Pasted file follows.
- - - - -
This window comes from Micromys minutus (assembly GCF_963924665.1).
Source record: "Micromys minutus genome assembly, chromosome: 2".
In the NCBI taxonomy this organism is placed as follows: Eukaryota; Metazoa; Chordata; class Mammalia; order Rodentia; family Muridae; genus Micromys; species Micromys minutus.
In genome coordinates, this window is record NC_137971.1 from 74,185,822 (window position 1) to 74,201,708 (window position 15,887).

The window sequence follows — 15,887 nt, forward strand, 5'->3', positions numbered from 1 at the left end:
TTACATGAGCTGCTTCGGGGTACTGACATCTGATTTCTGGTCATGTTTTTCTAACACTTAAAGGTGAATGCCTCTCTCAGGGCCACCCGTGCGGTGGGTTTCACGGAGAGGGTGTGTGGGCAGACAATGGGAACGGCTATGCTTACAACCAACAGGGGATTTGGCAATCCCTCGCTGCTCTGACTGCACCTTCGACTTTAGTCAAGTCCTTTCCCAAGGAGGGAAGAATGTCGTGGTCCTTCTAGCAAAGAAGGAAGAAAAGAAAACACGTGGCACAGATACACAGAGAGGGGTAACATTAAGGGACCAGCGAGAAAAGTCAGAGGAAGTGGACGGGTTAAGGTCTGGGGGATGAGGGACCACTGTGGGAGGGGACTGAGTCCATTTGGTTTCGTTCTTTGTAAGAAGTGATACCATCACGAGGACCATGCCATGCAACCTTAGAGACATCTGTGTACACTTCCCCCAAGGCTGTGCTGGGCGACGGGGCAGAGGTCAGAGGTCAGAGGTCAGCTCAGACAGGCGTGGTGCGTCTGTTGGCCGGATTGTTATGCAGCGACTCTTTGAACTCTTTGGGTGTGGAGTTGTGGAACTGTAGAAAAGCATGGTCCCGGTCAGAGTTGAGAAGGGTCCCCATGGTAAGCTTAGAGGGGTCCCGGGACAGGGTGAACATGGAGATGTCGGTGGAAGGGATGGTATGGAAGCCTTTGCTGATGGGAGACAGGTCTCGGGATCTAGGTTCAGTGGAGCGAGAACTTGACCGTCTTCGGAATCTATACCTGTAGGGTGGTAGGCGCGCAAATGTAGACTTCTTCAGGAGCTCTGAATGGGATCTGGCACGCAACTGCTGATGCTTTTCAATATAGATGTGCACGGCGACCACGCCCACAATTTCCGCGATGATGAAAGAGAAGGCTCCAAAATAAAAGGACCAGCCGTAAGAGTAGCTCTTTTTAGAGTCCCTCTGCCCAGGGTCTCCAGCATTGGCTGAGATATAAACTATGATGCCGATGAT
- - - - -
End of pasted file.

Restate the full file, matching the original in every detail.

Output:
This window comes from Micromys minutus (assembly GCF_963924665.1).
Source record: "Micromys minutus genome assembly, chromosome: 2".
In the NCBI taxonomy this organism is placed as follows: Eukaryota; Metazoa; Chordata; class Mammalia; order Rodentia; family Muridae; genus Micromys; species Micromys minutus.
In genome coordinates, this window is record NC_137971.1 from 74,185,822 (window position 1) to 74,201,708 (window position 15,887).

The window sequence follows — 15,887 nt, forward strand, 5'->3', positions numbered from 1 at the left end:
TTACATGAGCTGCTTCGGGGTACTGACATCTGATTTCTGGTCATGTTTTTCTAACACTTAAAGGTGAATGCCTCTCTCAGGGCCACCCGTGCGGTGGGTTTCACGGAGAGGGTGTGTGGGCAGACAATGGGAACGGCTATGCTTACAACCAACAGGGGATTTGGCAATCCCTCGCTGCTCTGACTGCACCTTCGACTTTAGTCAAGTCCTTTCCCAAGGAGGGAAGAATGTCGTGGTCCTTCTAGCAAAGAAGGAAGAAAAGAAAACACGTGGCACAGATACACAGAGAGGGGTAACATTAAGGGACCAGCGAGAAAAGTCAGAGGAAGTGGACGGGTTAAGGTCTGGGGGATGAGGGACCACTGTGGGAGGGGACTGAGTCCATTTGGTTTCGTTCTTTGTAAGAAGTGATACCATCACGAGGACCATGCCATGCAACCTTAGAGACATCTGTGTACACTTCCCCCAAGGCTGTGCTGGGCGACGGGGCAGAGGTCAGAGGTCAGAGGTCAGCTCAGACAGGCGTGGTGCGTCTGTTGGCCGGATTGTTATGCAGCGACTCTTTGAACTCTTTGGGTGTGGAGTTGTGGAACTGTAGAAAAGCATGGTCCCGGTCAGAGTTGAGAAGGGTCCCCATGGTAAGCTTAGAGGGGTCCCGGGACAGGGTGAACATGGAGATGTCGGTGGAAGGGATGGTATGGAAGCCTTTGCTGATGGGAGACAGGTCTCGGGATCTAGGTTCAGTGGAGCGAGAACTTGACCGTCTTCGGAATCTATACCTGTAGGGTGGTAGGCGCGCAAATGTAGACTTCTTCAGGAGCTCTGAATGGGATCTGGCACGCAACTGCTGATGCTTTTCAATATAGATGTGCACGGCGACCACGCCCACAATTTCCGCGATGATGAAAGAGAAGGCTCCAAAATAAAAGGACCAGCCGTAAGAGTAGCTCTTTTTAGAGTCCCTCTGCCCAGGGTCTCCAGCATTGGCTGAGATATAAACTATGATGCCGATGAT